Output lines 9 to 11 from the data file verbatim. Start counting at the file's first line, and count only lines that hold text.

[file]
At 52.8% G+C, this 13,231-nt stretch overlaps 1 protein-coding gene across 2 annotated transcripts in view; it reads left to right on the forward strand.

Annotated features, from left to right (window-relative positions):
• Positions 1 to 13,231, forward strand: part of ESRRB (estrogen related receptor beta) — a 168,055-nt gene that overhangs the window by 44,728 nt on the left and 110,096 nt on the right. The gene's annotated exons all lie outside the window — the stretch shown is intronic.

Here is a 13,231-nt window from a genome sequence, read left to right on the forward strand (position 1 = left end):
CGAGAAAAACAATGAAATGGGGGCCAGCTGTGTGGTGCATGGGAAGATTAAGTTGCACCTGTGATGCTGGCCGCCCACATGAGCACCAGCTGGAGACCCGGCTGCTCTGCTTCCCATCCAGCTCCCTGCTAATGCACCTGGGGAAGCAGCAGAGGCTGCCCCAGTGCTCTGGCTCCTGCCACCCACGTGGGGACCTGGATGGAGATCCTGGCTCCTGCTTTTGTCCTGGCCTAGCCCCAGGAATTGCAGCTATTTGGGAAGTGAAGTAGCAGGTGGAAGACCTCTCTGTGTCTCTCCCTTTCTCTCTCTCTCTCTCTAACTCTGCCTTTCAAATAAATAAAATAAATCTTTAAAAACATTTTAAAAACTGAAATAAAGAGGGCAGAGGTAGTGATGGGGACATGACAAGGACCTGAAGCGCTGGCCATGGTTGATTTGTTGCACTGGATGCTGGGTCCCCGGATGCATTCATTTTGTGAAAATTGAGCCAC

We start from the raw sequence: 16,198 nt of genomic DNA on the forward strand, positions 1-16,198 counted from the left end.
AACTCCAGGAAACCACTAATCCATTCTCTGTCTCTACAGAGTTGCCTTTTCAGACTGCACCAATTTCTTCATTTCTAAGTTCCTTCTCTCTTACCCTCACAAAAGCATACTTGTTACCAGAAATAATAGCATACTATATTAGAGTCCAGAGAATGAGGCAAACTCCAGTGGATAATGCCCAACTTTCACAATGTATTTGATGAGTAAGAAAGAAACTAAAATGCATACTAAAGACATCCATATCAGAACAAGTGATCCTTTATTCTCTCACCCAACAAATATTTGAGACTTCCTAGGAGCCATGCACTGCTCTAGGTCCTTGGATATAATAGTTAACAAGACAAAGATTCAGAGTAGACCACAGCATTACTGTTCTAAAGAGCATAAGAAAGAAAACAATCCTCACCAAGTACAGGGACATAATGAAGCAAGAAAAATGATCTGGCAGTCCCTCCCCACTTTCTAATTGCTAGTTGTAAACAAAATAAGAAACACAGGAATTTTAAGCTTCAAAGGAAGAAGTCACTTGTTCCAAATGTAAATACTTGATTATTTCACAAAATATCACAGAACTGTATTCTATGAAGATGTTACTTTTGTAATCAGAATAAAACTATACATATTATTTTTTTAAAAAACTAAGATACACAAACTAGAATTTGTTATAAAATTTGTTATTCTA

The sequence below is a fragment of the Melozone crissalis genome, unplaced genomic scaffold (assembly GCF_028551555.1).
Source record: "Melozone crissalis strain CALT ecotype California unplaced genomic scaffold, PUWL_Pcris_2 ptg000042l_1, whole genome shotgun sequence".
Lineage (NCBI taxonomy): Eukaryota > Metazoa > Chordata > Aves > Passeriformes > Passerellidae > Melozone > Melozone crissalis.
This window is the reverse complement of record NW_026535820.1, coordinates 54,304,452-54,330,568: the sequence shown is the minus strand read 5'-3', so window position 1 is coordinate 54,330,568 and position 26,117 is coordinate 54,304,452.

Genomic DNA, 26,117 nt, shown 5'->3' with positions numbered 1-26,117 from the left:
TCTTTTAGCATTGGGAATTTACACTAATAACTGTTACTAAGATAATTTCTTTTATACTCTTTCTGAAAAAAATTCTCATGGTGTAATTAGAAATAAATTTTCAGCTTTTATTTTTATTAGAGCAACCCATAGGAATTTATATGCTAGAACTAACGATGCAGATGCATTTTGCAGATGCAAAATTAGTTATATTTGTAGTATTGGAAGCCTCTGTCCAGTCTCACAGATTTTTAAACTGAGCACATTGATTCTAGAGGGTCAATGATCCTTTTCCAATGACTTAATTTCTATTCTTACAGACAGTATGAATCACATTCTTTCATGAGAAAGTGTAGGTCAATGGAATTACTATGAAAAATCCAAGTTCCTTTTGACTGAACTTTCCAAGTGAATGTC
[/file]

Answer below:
Source record: "Melozone crissalis strain CALT ecotype California unplaced genomic scaffold, PUWL_Pcris_2 ptg000042l_1, whole genome shotgun sequence".
Lineage (NCBI taxonomy): Eukaryota > Metazoa > Chordata > Aves > Passeriformes > Passerellidae > Melozone > Melozone crissalis.
This window is the reverse complement of record NW_026535820.1, coordinates 54,304,452-54,330,568: the sequence shown is the minus strand read 5'-3', so window position 1 is coordinate 54,330,568 and position 26,117 is coordinate 54,304,452.